“The One over Many”, in: Problems from Armstrong, M. Keinänen and T. De Mey, eds., Acta Philosophica Fennica, Helsinki.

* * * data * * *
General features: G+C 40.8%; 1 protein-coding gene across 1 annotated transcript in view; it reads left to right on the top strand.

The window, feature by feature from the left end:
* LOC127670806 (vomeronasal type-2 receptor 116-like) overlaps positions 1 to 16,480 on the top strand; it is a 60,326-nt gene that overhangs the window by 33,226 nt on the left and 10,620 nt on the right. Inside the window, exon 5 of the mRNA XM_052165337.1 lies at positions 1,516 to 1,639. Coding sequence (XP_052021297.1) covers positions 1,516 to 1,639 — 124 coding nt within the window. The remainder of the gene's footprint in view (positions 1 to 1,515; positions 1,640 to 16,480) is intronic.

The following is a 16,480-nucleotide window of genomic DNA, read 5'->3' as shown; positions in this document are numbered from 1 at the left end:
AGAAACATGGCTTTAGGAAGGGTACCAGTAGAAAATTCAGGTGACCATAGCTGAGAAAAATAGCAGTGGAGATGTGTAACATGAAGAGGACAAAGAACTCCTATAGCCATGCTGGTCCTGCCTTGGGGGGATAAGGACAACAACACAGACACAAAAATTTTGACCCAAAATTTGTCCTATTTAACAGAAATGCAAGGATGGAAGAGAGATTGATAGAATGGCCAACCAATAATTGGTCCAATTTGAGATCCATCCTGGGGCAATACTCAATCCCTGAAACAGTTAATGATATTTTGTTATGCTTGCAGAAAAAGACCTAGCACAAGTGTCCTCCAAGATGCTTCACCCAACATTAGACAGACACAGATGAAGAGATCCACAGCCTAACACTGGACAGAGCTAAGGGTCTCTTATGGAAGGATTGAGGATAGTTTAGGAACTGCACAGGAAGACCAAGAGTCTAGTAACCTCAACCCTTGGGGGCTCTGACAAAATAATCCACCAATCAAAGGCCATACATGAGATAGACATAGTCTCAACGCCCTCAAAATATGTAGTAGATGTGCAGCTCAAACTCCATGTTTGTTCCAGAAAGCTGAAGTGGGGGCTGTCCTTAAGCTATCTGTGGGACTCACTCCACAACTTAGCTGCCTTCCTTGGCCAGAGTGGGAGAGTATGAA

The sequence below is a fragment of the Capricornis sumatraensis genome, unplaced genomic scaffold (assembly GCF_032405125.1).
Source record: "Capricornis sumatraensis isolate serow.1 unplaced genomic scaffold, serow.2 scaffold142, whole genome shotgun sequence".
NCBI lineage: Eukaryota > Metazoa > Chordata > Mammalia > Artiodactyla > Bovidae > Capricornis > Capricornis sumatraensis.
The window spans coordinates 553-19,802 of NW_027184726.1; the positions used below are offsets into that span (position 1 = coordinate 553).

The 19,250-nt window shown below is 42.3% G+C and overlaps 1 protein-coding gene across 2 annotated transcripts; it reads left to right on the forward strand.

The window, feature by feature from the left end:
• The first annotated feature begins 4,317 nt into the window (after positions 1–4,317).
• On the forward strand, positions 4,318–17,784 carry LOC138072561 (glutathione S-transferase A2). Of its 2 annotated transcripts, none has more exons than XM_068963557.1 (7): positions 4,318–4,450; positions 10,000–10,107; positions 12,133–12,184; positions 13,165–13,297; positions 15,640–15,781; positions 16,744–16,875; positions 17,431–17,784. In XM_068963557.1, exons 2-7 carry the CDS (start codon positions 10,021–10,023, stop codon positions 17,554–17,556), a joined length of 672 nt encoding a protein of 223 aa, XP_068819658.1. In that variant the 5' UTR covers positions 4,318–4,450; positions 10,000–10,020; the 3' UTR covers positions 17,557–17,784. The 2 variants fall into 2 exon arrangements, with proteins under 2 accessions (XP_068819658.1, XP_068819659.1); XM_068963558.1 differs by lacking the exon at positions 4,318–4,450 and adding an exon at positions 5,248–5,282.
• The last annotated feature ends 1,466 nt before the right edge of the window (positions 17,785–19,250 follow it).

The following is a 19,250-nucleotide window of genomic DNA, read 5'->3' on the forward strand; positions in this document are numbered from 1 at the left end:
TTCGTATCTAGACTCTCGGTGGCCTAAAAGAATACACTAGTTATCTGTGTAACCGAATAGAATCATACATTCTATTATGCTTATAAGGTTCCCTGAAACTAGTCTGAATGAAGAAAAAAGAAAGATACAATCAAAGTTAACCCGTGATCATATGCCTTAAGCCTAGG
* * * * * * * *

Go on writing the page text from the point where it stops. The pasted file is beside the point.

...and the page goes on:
Abstract: The way a philosophical problem is framed will affect the kind of solution it can be given. David Armstrong identifies the notorious problem of universals with the problem of the One over Many. It is the problem of how numerically distinct particulars can nevertheless seem to be identical in nature. Its solution, he argues, is an Immanent Realism: numerically distinct particulars seem to share certain features because they do share certain features. There is, in nature, a special kind of entity, the universal, that, to use G. F. Stout’s colourful description, “spreads undivided, operates unspent” (1923: 116). It is precisely because of its peculiar nature that the universal can account for what is an initially puzzling phenomenon of unity in manifold. One reason for adopting this solution is, according to Armstrong, the so-called argument from the One over Many. Exactly how strong a reason this is varies. Early on Armstrong explicitly refers to it as the main argument for the existence of universals (1978a: xiii), but in later writings its status is weakened. The argument is now referred to as “a reason” but far from the only and not necessarily the strongest reason for postulating universals (Cf his: 1980; 1997). In this paper, the argument from the One over Many is scrutinized, and it is concluded that it cannot after all provide the Immanent Realist with any special reason for postulating the existence of universals in re.

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